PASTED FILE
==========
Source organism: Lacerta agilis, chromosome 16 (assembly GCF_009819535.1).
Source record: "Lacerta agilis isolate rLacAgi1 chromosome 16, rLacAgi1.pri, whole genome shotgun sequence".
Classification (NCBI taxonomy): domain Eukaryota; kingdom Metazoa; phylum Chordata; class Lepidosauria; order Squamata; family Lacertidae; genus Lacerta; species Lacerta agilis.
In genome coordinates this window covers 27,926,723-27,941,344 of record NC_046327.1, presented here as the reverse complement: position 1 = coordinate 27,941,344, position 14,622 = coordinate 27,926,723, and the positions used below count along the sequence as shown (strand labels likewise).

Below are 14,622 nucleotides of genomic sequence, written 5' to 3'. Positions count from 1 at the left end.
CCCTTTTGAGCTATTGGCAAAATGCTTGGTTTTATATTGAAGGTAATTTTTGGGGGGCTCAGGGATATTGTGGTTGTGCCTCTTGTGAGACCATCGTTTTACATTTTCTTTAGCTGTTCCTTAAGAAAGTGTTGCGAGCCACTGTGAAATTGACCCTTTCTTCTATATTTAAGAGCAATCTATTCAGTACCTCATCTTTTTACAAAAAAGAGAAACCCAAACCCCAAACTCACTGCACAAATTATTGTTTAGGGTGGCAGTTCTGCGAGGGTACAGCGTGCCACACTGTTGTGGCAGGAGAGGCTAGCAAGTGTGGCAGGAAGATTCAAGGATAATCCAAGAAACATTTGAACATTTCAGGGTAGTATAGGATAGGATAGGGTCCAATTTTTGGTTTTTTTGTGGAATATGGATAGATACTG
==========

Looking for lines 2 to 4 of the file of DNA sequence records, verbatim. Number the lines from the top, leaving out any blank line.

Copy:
Source record: "Lacerta agilis isolate rLacAgi1 chromosome 16, rLacAgi1.pri, whole genome shotgun sequence".
Classification (NCBI taxonomy): domain Eukaryota; kingdom Metazoa; phylum Chordata; class Lepidosauria; order Squamata; family Lacertidae; genus Lacerta; species Lacerta agilis.
In genome coordinates this window covers 27,926,723-27,941,344 of record NC_046327.1, presented here as the reverse complement: position 1 = coordinate 27,941,344, position 14,622 = coordinate 27,926,723, and the positions used below count along the sequence as shown (strand labels likewise).